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Though Emily’s sister Charlotte gets all the attention for her novel Jane Eyre, every literary geek worth her salt knows that Wuthering Heights is by far superior. In fact, I once had a professor declare it to be one of the most subversive novels ever written in English. Whether or not you believe it (or think Jane Eyre is better — I’m not here to start any lit wars), let’s see how the Hemingway App ranks its opening paragraph.The Hartford Books Examiner has a Q&A with Michaela MacColl, author of Always Emily.
Well, it may be subversive, but it isn’t quite up to Hemingway standards of clarity, I guess. The app rates this opening as just “Okay.” (Emma Cueto)
1) What inspired you to write Always Emily – and what hope or intent do you have in featuring the Brontë sisters as protagonists for your readership?I find the Brontë sisters were fascinating, both as writers and as young women in the mid-19th century. For me the first goal is always to try and tell a good story but I have a secret hope that if I can hook my readers on the Brontës as people, I’m halfway to putting to Jane Eyre or Wuthering Heights in their hands! [...]Andy Miller writes in The Independent about his book The Year of Reading Dangerously: How Fifty Great Books Saved My Life.
3) Tell us about your research process. Also, how do you endeavor to balance fact with fiction – and what do you find to be the key(s) to bringing history alive for readers?The research seems to be the thing that people think is most daunting. It’s odd for me because I find the research the most fun and by far the easiest part of writing historical fiction. I used to over-research – it is possible to learn too much. It becomes too much to organize and difficult to use in a story. But the more experienced I get, the better I am at understanding what I’m going to need. The trick is to be efficient, but also to keep your mind open for that little detail that defines your story.
When I wrote Always Emily, I started with the biggest most definitive biography I can find. In this case, it was The Brontës: Wild Genius of the Moors, The Story of a Literary Family. The paperback version of this is 1184 pages (that’s not a typo). After that, I read all the other credible biographies looking for little tidbits that might inform the story. I find that I develop a clear understanding of the character through her biography. Finally, I research all the extra bits I need based on my story. I spent a lot of time on bog bursts, the Freemasons and hydrophobia (rabies) for Always Emily. (John Valeri)
I recently wrote a book about the year I spent reading 50 of the greatest and most challenging books in the canon – Jane Eyre, Moby-Dick, War and Peace and so on. As a full-time working and commuting parent, most of this reading was done on trains. Every morning I would board the 6.44am to London and try to focus my pre-office energies on, say, Catch-22 or The Epic of Gilgamesh.Mother Nature Network mentions briefly working at a library.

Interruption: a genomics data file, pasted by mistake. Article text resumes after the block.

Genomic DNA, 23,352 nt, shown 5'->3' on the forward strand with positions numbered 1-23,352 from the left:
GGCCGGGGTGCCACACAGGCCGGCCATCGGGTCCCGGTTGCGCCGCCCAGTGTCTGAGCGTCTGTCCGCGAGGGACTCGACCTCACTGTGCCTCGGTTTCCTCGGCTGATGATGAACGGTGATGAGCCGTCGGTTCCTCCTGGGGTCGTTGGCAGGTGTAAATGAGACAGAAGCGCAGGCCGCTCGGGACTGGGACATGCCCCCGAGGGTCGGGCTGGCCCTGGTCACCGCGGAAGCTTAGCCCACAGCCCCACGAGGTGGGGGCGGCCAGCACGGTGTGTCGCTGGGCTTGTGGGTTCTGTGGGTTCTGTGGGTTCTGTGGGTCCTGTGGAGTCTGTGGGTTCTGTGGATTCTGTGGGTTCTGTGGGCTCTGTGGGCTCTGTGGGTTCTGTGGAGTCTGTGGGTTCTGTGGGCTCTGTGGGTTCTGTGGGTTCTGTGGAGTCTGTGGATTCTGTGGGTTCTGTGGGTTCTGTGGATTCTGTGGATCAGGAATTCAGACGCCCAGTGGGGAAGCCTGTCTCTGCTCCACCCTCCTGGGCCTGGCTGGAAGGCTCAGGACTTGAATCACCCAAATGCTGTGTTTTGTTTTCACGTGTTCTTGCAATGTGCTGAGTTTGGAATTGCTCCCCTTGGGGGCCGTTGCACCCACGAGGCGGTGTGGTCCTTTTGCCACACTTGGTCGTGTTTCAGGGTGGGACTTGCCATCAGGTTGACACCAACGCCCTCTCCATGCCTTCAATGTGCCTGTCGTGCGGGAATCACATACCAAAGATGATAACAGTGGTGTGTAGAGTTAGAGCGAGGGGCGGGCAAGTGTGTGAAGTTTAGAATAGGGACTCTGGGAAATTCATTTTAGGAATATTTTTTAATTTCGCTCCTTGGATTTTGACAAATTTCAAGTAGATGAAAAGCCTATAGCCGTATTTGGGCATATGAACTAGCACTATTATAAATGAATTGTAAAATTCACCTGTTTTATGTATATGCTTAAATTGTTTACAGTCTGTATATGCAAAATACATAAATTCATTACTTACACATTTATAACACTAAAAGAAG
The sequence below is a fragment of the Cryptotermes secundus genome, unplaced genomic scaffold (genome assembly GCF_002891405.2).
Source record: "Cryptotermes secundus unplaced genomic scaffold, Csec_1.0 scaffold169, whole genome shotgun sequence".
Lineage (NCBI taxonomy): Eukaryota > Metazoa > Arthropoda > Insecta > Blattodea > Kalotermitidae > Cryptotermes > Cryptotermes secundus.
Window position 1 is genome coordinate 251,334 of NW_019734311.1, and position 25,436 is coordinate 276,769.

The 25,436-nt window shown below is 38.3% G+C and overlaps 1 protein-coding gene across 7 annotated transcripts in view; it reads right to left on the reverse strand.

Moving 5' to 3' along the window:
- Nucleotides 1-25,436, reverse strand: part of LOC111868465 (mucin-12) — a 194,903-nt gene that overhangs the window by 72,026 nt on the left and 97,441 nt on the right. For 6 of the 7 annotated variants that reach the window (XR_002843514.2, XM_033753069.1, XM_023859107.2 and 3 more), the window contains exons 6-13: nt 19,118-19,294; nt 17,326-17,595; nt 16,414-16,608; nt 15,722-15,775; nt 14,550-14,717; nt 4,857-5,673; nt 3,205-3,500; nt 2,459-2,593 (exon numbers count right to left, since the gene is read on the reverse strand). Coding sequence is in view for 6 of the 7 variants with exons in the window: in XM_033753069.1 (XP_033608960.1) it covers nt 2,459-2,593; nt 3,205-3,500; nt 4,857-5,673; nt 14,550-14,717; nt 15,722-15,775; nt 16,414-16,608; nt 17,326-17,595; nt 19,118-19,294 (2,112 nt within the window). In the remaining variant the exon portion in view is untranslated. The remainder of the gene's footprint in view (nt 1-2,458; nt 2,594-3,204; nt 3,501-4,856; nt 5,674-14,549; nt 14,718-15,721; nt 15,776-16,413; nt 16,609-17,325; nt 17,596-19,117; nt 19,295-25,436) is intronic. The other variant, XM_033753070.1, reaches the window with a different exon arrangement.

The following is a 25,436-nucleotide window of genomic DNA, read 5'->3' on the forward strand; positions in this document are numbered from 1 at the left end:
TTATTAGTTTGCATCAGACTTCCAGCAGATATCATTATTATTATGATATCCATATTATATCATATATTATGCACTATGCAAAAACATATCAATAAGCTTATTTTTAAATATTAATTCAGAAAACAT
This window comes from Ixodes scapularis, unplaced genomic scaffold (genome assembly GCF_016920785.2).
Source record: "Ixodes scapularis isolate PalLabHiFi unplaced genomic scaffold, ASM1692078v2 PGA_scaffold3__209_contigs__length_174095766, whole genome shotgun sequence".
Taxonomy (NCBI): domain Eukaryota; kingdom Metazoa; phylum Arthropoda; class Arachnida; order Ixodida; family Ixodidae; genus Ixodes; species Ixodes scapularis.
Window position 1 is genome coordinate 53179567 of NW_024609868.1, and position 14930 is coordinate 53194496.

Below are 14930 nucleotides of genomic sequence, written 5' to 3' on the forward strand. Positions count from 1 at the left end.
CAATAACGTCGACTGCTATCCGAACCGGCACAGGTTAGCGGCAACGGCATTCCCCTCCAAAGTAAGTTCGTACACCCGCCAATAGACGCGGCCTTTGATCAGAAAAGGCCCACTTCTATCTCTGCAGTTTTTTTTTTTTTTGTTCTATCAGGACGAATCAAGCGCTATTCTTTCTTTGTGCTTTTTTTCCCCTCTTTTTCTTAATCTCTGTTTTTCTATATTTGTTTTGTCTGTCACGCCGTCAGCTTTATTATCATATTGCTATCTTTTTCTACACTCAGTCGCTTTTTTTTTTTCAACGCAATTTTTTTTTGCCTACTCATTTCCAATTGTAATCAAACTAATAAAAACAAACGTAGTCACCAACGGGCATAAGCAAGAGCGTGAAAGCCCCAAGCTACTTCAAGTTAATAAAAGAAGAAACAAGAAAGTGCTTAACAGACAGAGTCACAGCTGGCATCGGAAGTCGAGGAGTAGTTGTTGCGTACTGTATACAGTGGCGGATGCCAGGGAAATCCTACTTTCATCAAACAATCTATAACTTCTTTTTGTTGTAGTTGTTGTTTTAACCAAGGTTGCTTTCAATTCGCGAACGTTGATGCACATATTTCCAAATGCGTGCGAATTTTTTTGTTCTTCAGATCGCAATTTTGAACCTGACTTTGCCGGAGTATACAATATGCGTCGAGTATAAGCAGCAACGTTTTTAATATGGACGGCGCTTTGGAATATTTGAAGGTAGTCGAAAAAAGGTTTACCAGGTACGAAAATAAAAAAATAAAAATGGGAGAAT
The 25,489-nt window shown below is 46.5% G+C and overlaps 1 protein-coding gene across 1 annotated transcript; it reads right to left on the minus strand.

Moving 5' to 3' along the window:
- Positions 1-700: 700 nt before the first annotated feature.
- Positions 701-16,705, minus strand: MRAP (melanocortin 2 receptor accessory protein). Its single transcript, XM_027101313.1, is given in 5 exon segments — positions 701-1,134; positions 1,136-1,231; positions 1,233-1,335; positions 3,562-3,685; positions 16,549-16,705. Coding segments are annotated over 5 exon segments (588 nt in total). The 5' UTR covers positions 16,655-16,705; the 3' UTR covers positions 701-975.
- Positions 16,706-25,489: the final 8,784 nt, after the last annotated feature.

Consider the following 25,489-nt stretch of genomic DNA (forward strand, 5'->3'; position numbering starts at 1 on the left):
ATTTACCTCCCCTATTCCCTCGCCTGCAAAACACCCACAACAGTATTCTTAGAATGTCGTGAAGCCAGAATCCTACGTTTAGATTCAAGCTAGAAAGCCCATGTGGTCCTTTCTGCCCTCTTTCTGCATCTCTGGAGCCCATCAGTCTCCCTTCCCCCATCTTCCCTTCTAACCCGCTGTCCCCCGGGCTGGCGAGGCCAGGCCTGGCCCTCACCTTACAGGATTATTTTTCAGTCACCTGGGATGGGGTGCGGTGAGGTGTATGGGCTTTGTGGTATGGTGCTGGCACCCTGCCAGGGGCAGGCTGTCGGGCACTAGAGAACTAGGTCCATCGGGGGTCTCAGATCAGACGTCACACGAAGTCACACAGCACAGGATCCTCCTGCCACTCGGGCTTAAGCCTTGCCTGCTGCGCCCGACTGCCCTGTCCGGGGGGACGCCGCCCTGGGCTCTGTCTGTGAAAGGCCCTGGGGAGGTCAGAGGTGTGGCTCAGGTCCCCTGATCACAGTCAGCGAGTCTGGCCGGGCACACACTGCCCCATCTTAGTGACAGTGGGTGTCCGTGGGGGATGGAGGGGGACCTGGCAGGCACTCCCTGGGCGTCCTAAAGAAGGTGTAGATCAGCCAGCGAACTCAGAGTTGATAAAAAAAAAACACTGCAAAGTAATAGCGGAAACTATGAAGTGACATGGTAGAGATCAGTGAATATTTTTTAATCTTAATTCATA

It soon became clear that the challenge lay not just in engaging with the books in question but also in keeping the babble of the carriage at bay: the bing-bong of train manager announcements, the tish-tish-tish of leaky white earbuds, the honking of comedy ringtones, the repetitive beats of the slow-rolling refreshments trolley – TEAS! COFFEES! LIGHT SNACKS! – or the snores emerging from the occupant of an adjacent seat. The perfect sound to accompany Jane Eyre would probably be silence. But silence was not an option.
Growing up, my town's library was a home-away-from-home (I loved it so much it was a no-brainer that my first job ever, at age 14, was as a library page—a person who puts the books away). Walking through the stacks, I would mentally wave to old friends like Jane Eyre, Danny Torrence and Laura Ingalls Wilder, while having the comforting thought that just as many other characters (who could and would also change my life) were waiting for me to find them. To this day I'm more comfortable surrounded by books than anything else; I find people with bookless homes quite suspicious.The Telegraph and Argus reports on the Ilkley Carnival with a 'Tour of Yorkshire' theme where
Children dressed as the Brontë sisters, Vikings and York Minster choristers to pay tribute to Yorkshire’s heritage. (Amanda Greaves)The Guardian discusses how the Giro d'Italia passing through Northern Ireland during the weekend is more needed than the Tour de France passing through Yorkshire because
Yorkshire may be hosting the start of the Tour de France in June, but that county already has its dales, its Brontës and, in York, the second-most popular city in England for tourists. (Esther Addley)Mi Serve una Vacanza (Italy) has an article on a cruise where one of the stops is Antigua:
Il giorno dopo si va ad Antigua, la splendida località esotica decantata ne “Il Gran Mare dei Sargassi” il noto romanzo postcoloniale di Jean Rhys del 1966 e prequel del più celebre Jane Eyre di Charlotte Brontë. E’ un luogo ricco di storia, vivacità culturale e dinamismo intellettuale. La musica è presente in ogni piazza e spiaggia, assieme a localini tipici e architetture tradizionali. Il settimo giorno è il turno di Martinica, foresta tropicale circondata da numerose baie vivaci e ricche di natura rigogliosa. Tra le spiagge più belle spicca quella di Salines con i suoi pittoreschi pesci colorati. (Translation)Digital Journal via Labels4Kids credits Charlotte Brontë with the popularisation of the name Charlotte.